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Author Topic: Do you miss film?  (Read 17500 times)
MichaelAlanBielat
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« Reply #20 on: May 11, 2009, 04:32:35 PM »
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I just put my film camera on eBay and will finally be 100% digital. I found myself not developing my film and it was a big chore to go to my lab and drop it off. On top of that, I always ask for a digital scan of the images for my website and blog so why not just bypass the middle man.

Not dogging film but it is just getting too much for me with my digital workflow.
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bill t.
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« Reply #21 on: May 11, 2009, 05:58:02 PM »
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Quote from: sergio
I don't miss film, but I'm having the hell of a good time walking around with and old Leica M2. I wouldn't even dream of shooting colour. just plain old grainy b&w. I stick with f11 or f16 @ hyperfocal and it is VERY fast to shoot this way. But then I'm not on the quest for uber IQ when walking around.
Got one of those with the obligatory 35 f2 Summicron.  Carried it around for 2 decades starting in 1964. Now I prefer my cute little Fuji F31 for that role, it's much sharper.

Yeah I miss film.  As long I don't remember too much, same way I miss my '59 VW.  Bit OTOH I did just looked at the Steichen Conde Nast book, now there's an argument for film.  But couldn't even come close to that with the M2, or F31.
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stevescorpio
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« Reply #22 on: May 12, 2009, 08:42:20 AM »
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I don't miss film itself.

Had a place in the late 90s for about a year where my roommate and I converted a small room into our darkroom.  Our friends would come over to use it.  It became a social thing.  We'd help each other out, critique each others prints, have a few drinks.  I miss that.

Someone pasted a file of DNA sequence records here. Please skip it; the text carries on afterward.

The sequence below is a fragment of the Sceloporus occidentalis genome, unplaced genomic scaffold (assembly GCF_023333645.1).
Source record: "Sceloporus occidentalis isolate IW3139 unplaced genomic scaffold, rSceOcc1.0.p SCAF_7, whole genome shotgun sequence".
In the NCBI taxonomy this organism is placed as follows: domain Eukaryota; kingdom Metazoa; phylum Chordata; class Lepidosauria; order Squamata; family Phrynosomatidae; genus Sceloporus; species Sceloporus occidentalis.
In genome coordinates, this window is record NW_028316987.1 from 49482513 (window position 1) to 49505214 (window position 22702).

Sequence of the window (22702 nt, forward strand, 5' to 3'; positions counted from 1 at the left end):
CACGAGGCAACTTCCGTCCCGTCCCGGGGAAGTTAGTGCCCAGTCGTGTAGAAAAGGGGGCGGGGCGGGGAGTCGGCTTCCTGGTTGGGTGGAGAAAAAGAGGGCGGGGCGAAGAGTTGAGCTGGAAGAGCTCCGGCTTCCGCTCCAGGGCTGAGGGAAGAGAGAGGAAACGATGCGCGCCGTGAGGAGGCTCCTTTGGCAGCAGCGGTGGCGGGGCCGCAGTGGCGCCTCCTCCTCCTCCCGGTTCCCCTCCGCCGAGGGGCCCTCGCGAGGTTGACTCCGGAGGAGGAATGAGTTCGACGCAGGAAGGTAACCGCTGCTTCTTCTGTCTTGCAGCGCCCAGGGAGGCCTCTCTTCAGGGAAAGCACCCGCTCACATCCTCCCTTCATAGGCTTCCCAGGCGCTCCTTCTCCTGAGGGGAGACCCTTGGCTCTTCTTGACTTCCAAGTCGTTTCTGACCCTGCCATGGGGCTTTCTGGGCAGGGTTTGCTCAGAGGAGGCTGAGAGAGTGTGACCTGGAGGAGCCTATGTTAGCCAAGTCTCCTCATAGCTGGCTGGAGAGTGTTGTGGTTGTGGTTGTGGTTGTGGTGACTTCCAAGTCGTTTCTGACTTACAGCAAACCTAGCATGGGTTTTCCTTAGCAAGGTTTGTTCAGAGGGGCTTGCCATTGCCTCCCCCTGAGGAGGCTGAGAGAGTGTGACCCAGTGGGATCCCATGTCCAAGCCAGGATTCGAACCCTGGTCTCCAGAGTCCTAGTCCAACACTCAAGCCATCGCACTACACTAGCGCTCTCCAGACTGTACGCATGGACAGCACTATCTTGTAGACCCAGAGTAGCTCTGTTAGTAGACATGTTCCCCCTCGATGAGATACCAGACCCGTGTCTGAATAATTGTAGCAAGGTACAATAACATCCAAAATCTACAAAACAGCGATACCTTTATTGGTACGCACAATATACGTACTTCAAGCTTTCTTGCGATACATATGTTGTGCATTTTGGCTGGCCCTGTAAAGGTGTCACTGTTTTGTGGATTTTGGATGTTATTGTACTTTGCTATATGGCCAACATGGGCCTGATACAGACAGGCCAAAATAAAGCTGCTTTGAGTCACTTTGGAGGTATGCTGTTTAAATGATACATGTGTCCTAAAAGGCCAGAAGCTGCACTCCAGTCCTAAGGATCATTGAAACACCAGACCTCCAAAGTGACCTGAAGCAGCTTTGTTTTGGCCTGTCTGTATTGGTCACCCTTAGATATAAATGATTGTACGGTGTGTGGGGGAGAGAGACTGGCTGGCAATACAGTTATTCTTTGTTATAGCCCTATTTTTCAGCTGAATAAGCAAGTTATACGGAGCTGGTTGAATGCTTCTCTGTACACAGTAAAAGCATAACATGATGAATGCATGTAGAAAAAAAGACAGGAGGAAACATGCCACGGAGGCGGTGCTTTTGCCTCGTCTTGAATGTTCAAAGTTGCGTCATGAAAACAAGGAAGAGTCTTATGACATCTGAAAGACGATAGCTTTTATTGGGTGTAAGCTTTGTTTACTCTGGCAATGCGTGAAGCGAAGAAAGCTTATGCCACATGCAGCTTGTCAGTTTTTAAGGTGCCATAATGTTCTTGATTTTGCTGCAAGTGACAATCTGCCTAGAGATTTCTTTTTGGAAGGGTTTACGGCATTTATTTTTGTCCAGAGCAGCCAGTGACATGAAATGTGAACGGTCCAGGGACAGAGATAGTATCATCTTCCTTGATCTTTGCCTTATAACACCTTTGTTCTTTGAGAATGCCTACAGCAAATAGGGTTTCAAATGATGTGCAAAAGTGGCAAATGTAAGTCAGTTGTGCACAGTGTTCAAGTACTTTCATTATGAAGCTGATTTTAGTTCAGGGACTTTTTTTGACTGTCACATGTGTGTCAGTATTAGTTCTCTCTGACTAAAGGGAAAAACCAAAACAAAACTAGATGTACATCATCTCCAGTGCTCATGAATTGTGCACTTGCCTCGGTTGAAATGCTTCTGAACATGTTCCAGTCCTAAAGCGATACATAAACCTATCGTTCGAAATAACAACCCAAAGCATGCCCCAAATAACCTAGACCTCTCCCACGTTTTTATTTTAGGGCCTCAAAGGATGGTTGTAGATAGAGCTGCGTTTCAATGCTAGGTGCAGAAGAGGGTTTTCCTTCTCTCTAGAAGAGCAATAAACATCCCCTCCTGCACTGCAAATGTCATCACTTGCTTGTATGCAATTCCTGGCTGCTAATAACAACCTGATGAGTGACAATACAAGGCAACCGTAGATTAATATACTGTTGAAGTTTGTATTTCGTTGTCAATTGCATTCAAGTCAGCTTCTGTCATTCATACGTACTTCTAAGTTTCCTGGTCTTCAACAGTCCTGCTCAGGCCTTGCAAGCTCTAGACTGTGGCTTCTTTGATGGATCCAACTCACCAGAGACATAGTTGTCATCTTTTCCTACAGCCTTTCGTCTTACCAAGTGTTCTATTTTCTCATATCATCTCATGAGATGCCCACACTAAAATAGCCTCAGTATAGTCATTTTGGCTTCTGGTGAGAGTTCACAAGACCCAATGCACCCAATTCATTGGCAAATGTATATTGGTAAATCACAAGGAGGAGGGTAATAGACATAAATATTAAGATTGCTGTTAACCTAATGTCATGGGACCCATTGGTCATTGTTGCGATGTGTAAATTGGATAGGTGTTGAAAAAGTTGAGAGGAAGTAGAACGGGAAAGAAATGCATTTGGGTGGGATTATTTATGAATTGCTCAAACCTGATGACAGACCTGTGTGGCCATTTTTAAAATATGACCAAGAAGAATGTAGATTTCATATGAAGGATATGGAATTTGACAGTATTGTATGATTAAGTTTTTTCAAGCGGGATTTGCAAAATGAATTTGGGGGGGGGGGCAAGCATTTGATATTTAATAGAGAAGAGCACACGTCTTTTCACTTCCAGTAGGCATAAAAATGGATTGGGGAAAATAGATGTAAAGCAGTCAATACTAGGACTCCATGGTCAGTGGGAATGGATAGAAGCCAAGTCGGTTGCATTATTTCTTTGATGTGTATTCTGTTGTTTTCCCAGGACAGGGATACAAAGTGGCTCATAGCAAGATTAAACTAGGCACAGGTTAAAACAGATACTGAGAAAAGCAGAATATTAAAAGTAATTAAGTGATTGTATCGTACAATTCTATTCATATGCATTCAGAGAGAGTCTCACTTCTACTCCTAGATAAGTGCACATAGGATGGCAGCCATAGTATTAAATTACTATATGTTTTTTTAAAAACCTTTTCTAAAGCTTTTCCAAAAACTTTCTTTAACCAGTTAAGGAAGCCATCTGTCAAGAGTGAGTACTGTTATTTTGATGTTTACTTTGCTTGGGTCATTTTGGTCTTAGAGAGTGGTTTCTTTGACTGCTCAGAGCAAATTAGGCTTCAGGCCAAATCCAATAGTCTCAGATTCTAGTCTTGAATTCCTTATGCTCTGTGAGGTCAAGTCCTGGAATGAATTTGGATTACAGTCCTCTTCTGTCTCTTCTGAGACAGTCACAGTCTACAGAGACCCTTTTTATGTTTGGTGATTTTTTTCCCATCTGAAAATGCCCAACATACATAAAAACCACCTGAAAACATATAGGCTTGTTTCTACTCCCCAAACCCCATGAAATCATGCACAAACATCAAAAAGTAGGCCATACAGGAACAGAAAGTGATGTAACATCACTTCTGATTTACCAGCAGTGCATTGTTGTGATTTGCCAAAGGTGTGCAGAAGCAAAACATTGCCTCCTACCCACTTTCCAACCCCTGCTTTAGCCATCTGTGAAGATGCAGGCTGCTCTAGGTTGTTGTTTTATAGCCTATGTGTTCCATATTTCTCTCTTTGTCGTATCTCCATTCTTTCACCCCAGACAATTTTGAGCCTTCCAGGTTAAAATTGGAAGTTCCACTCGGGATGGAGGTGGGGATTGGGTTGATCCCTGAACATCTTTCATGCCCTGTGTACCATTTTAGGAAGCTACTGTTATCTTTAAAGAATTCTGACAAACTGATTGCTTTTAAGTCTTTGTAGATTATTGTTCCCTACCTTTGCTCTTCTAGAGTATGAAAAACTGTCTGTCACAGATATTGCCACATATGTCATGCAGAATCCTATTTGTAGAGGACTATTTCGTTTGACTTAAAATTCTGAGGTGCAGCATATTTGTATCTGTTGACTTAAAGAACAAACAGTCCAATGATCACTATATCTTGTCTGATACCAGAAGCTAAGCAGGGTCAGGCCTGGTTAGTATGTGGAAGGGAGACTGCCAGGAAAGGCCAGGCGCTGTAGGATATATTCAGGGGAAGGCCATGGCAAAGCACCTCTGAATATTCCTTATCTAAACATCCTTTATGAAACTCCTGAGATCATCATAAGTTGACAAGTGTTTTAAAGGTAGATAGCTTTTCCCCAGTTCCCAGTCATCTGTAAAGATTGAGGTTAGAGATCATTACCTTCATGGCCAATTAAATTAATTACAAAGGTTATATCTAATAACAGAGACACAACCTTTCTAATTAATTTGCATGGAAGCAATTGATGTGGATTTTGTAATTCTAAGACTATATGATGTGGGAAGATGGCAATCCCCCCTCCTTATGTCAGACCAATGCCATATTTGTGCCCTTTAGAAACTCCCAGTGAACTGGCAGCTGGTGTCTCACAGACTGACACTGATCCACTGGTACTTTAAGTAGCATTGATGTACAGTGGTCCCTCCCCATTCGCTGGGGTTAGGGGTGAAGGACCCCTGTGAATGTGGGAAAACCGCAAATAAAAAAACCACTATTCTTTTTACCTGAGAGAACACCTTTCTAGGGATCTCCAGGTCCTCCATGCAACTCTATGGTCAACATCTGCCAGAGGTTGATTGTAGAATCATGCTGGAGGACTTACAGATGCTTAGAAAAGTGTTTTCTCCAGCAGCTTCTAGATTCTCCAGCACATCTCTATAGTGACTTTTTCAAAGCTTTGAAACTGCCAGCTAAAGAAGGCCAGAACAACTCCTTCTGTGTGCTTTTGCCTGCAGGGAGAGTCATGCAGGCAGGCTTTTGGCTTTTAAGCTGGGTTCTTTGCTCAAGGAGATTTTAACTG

The final print is still what excites me the most regardless of how it got there.  The digital workflow is an absolute joy for me now (now that I know what I'm doing--thanks mostly to Michael).  I would never work with anything else on a day-to-day basis.  The only digital aspect of photography I am reluctant to pursue is sharing photos over the web, just doesn't have the same effect for me when compared to the physical print.
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Geoff Wittig
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« Reply #23 on: May 12, 2009, 07:10:26 PM »
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Quote from: TimG
What I don't get is why people are so eager to toss aside a couple hundred years of color chemistry aside so they can mix their own.  If film was so terrible the film companies would have been long gone.

Hmmm.
Have you seen Kodak lately? I live about an hour away from their headquarters. They've gone from an industrial powerhouse with >50,000 employees in Rochester alone to a rapidly cooling corpse with fewer than 12,000 terrified employees and a rapidly shrinking product line. They lost $353 million (!?!?!) in Q1 2009. Sales of film continue to fall like a stone, more than 29% since last year alone.